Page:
• Dillingham of Vermont issued a 42-volume report, which assumed the racial inferiority of the new immigrants from eastern and southern Europe relative to the old-stock immigrants from northwestern Europe;
  • However, the fiscal impact varies widely at the state and local levels and is contingent on the characteristics of the immigrant population — age, education, and skill level — living within each state.

International migration is a functional component of modern societies, rich and poor, that resolves the uneven distribution of people and opportunities. Most migrants come, not to settle, but to support their families at home. Most industrial economies do not have sufficient domestic supplies of low-cost labour. If this pattern were found in only one country or in only a few sectors, then it might be possible to consider a fairly narrow explanation in terms of political cultures or market rigidities.

The demand for immigrant labour is not restricted to unskilled manual labour. The United States and other industrial countries have encountered a shortage of scientific and engineering workers, particularly in the high-tech sector.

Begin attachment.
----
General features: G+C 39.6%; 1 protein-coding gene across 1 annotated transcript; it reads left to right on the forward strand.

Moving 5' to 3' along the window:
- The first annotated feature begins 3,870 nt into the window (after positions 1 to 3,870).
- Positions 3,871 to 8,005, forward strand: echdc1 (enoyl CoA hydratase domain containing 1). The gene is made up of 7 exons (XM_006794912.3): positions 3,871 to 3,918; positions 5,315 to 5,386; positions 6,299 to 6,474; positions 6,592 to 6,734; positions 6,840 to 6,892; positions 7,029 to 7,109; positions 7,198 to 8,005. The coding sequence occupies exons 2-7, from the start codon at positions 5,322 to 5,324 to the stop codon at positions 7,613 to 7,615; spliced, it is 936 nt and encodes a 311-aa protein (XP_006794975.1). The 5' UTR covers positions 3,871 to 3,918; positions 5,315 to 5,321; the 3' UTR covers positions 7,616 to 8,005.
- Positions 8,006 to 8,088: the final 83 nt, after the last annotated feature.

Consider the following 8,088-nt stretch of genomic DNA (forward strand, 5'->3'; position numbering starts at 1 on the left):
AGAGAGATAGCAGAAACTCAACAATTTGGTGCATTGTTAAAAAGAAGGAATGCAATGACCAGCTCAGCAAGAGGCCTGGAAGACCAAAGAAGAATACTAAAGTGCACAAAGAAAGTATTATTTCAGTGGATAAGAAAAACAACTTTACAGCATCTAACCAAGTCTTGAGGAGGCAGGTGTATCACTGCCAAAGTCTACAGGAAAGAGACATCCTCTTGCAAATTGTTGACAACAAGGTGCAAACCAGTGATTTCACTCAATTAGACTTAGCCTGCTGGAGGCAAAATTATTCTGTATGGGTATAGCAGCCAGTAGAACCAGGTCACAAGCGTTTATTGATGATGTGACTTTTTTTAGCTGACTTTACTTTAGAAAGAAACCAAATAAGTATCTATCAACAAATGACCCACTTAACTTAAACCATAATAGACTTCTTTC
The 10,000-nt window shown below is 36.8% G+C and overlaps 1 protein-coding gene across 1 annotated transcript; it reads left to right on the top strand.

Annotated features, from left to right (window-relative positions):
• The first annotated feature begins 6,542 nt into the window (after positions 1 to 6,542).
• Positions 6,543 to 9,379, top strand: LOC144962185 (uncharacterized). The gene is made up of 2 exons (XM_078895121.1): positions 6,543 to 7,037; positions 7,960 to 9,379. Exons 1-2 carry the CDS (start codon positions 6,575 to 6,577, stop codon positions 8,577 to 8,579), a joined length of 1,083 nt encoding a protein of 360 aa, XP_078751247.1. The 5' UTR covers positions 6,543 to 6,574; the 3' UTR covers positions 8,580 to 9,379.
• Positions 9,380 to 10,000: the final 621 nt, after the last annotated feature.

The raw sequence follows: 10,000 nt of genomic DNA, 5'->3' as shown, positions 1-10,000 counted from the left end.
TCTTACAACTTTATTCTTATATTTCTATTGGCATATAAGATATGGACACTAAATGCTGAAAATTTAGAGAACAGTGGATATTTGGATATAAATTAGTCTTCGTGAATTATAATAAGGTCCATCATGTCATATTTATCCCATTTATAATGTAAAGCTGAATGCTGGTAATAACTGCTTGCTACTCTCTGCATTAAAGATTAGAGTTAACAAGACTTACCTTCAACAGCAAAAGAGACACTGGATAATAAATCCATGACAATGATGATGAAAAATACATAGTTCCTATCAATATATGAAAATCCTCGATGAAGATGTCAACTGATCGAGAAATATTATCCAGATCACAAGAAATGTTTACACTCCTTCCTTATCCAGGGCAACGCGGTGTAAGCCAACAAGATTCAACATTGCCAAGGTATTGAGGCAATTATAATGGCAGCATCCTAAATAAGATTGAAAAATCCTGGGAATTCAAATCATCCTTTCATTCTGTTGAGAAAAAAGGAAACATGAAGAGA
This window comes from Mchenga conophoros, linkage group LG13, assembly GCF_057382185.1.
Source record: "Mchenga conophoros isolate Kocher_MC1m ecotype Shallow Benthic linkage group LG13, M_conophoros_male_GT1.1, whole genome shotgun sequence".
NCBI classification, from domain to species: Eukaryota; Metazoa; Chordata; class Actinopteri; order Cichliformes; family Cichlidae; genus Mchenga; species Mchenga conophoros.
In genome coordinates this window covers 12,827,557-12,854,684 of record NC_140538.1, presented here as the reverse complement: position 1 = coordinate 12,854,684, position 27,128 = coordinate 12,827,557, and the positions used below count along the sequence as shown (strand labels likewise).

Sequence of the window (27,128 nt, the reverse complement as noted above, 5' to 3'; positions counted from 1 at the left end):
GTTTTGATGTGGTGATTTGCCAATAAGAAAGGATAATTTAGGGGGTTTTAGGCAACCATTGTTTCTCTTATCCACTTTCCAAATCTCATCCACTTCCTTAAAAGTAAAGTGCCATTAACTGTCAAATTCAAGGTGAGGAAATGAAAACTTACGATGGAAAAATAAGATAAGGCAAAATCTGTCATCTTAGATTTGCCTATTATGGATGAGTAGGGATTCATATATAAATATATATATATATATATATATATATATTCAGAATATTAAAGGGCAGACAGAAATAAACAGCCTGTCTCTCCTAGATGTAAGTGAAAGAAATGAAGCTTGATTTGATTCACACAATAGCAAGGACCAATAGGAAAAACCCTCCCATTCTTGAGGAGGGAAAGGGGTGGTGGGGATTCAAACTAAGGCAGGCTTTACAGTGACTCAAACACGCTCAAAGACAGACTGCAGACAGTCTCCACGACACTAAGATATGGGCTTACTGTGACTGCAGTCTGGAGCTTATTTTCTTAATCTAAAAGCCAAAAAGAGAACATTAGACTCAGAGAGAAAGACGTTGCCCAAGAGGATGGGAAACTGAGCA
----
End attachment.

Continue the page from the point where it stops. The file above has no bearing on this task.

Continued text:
This demand has been met, in part, by allowing many talented foreign students in American universities to convert their student visas to immigrant status. Standard economic theory posits that domestic migration is a functional response to wage differentials between areas. Migration allows for workers to benefit from higher wages in growing areas and stimulates the economy to operate more efficiently by creating larger and more porous labour and consumer markets.

Indeed the logic for lessening barriers to migration is similar to that of international free trade. Economic theory suggests that all countries benefit from the free flow of capital, goods, and technology across international borders. International migration is often excluded from discussions about expanding international trade such as in the NAFTA debatelargely because of political considerations rather than economic theory.